model_name='item',
            name='category',
            field=models.ForeignKey(default=1, editable=False, to='item.Category'),
            preserve_default=True,
        ),

so, i don't think it's to be working with dynamic user pk.

1
def get_user_default_id():
    return 1

created_by = models.ForeignKey(User, default=get_user_default_id)
1
  • add some description too. Mar 6, 2016 at 4:09
1

This is a slight modification to the answer from o_c. It should save you one hit on the database. Notice in the save method I use self.a_id = 1 instead of self.a = Foo.objects.get(id=1). It has the same effect without having to query Foo.

class Foo(models.Model):
    a = models.CharField(max_length=42)

class Bar(models.Model):
    b = models.CharField(max_length=42)
    a = models.ForeignKey(Foo, null=True)

    def save(self, *args, **kwargs):
        if self.a is None:  # Set default reference
            self.a_id = 1
        super(Bar, self).save(*args, **kwargs)
1

For Django >= 1.7, you can set the default for a ForeignKey field in two different ways:

1) Directly as an integer

DEFAULT_CREATED_BY_USER = 42

class MyModel(Model):
    created_by = models.ForeignKey(User, default=DEFAULT_CREATED_BY_USER)

2) As a nonlambda callable returning an integer

You can also use a callable that can be resolved to a full module path. This means that lambdas does not work. But this will:

def default_created_by_user():
    return 42

class MyModel(Model):
    created_by = models.ForeignKey(User, default=default_created_by_user)

References:

0

Instead of lambda function use partial function. Lambda function is not serialization and hence gives error in migrations.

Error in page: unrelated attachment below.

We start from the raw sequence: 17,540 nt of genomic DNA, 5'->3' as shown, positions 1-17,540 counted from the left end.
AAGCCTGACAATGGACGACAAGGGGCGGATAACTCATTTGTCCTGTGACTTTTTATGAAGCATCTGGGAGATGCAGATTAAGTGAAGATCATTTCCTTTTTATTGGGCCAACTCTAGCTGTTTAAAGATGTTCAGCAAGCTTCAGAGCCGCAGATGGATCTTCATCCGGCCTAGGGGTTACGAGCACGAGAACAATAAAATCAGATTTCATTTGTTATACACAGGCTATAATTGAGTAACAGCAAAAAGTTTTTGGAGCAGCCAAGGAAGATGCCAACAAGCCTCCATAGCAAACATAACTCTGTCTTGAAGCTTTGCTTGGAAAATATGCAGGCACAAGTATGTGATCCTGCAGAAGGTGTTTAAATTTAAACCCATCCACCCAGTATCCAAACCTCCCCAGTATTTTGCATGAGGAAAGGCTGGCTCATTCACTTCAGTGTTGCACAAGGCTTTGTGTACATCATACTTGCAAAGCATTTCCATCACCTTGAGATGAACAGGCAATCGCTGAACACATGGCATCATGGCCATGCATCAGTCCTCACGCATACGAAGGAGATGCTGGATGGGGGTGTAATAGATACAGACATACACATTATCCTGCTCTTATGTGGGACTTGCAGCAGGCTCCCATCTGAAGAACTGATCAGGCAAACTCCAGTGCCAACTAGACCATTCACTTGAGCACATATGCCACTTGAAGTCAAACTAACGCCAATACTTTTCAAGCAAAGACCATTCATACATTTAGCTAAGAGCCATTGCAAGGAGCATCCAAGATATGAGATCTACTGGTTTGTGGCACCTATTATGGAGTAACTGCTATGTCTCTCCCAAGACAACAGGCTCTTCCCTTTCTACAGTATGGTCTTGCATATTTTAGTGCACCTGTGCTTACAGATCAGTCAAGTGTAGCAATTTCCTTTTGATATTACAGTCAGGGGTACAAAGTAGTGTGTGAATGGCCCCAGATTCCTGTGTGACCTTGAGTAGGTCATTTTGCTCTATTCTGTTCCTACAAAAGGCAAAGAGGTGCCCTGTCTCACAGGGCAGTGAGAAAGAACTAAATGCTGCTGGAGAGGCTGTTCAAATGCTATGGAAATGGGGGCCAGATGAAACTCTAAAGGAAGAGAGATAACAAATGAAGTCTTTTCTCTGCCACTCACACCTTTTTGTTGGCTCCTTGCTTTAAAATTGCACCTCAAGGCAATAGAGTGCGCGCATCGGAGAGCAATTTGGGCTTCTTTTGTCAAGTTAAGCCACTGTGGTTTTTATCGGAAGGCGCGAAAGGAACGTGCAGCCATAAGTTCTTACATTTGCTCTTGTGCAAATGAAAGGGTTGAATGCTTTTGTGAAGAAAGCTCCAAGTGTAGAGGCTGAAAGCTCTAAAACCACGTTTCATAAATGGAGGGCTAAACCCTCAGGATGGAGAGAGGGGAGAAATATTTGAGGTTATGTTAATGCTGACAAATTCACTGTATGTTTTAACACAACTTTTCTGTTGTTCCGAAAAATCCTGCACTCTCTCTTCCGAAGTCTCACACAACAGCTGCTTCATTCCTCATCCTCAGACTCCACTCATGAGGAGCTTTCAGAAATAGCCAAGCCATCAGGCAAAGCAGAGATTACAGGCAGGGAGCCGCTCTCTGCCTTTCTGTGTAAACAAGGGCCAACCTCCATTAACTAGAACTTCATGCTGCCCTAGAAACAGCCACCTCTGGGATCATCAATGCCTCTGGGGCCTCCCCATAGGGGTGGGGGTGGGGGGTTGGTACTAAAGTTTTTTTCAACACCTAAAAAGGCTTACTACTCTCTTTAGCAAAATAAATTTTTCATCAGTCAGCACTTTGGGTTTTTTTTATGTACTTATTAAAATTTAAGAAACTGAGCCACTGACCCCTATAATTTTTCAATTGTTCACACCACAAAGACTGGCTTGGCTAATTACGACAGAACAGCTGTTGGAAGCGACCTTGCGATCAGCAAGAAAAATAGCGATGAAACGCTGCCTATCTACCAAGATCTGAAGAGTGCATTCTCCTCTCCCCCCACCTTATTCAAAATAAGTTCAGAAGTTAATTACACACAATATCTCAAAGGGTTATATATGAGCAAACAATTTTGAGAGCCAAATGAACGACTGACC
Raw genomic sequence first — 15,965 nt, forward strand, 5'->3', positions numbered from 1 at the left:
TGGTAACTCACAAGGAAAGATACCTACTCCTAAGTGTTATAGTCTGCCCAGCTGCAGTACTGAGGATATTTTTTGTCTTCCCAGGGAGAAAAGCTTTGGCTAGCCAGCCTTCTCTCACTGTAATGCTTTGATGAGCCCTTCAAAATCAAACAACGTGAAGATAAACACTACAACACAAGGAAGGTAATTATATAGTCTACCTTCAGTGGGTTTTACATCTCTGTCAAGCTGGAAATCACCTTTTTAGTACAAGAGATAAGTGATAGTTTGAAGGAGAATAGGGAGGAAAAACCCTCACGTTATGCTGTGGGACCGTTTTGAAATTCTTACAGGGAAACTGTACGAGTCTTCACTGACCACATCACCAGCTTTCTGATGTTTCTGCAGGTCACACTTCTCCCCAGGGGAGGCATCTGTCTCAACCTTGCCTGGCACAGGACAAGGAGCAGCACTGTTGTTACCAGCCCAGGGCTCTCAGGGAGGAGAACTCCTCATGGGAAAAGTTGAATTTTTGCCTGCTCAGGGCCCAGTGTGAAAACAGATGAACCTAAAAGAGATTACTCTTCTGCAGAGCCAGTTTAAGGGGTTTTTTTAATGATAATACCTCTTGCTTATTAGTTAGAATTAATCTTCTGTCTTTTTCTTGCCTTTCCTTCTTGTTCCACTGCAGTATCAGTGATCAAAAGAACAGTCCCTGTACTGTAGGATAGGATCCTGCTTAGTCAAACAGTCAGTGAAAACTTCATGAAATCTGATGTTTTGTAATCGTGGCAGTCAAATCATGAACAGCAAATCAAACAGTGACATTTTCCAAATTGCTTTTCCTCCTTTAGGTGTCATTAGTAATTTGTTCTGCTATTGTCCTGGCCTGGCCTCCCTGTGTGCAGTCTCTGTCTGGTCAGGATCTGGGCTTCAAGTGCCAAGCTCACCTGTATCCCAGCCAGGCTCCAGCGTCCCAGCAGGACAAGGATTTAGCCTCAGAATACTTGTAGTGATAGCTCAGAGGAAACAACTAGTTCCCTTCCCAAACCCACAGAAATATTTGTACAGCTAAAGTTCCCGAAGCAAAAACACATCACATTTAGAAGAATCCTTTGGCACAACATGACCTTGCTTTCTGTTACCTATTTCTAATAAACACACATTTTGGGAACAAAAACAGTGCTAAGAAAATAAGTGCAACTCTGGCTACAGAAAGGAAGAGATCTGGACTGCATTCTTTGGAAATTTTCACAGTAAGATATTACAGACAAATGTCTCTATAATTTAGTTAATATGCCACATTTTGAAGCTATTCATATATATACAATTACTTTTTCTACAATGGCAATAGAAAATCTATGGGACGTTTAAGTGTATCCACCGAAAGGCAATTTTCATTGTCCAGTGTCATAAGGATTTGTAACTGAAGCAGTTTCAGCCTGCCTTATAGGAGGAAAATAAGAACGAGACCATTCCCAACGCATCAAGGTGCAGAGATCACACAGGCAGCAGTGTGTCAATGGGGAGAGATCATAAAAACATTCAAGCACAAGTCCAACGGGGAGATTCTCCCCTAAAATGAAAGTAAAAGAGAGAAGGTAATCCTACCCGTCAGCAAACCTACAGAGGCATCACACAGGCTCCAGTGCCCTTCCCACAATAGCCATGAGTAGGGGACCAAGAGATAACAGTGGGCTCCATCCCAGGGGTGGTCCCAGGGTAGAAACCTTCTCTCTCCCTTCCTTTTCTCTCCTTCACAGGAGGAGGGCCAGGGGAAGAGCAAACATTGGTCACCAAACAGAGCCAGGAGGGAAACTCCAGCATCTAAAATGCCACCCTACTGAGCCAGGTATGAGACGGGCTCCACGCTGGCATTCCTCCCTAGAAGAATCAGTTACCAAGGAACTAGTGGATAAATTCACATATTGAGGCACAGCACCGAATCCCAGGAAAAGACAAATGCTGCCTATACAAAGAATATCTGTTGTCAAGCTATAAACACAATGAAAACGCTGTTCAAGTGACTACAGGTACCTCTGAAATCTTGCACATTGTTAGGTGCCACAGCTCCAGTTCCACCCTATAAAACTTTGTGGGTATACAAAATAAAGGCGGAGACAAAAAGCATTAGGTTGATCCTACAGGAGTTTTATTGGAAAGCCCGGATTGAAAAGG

class Foo(models.Model):
    a = models.CharField(max_length=42)

class Bar(models.Model):
    b = models.CharField(max_length=42)
    a = models.ForeignKey(Foo, default=partial(Foo.objects.get, id=1 ))
0

You should have settings related to setting.AUTH_USER_MODEL in settings.py file.

You can look in below document:

"https://docs.djangoproject.com/en/1.10/topics/auth/customizing/#substituting-a-custom-user-model"

0

You can override the get_form method of your model admin.

admin.py

class YourModelAdmin(admin.ModelAdmin):
    def get_form(self, request, obj=None, **kwargs):
        form = super(YourModelAdmin, self).get_form(request, obj, **kwargs)
        form.base_fields['created_by'].initial = request.user
    return form

admin.site.register(YourModel, YourModelAdmin)
0

Out of all along iterations to find a better solution, I find creating a small function will resolve the complexity of task substantially. Because some of the solutions are outdated or longer supported in newer Django versions.

def get_request_user():
    # or any complex query result to set default value in ForeignKey
    return request.user.id

Then you can pass above function as an argument in ForeignKey.

created_by = models.ForeignKey(User, default=get_request_user)
1
  • 1
    Unresolved reference "request". How would you pass request in here? ;)
    – nuts
    Jun 16, 2020 at 9:56
-2
class table1(models.Model):
    id = models.AutoField(primary_key=True)
    agentname = models.CharField(max_length=20)

class table1(models.Model):
    id = models.AutoField(primary_key=True)
    lastname = models.CharField(max_length=20)
    table1 = models.ForeignKey(Property)
1
  • Please add some explanation to the code, why does this answer the question?
    – MeanGreen
    Sep 30, 2015 at 14:27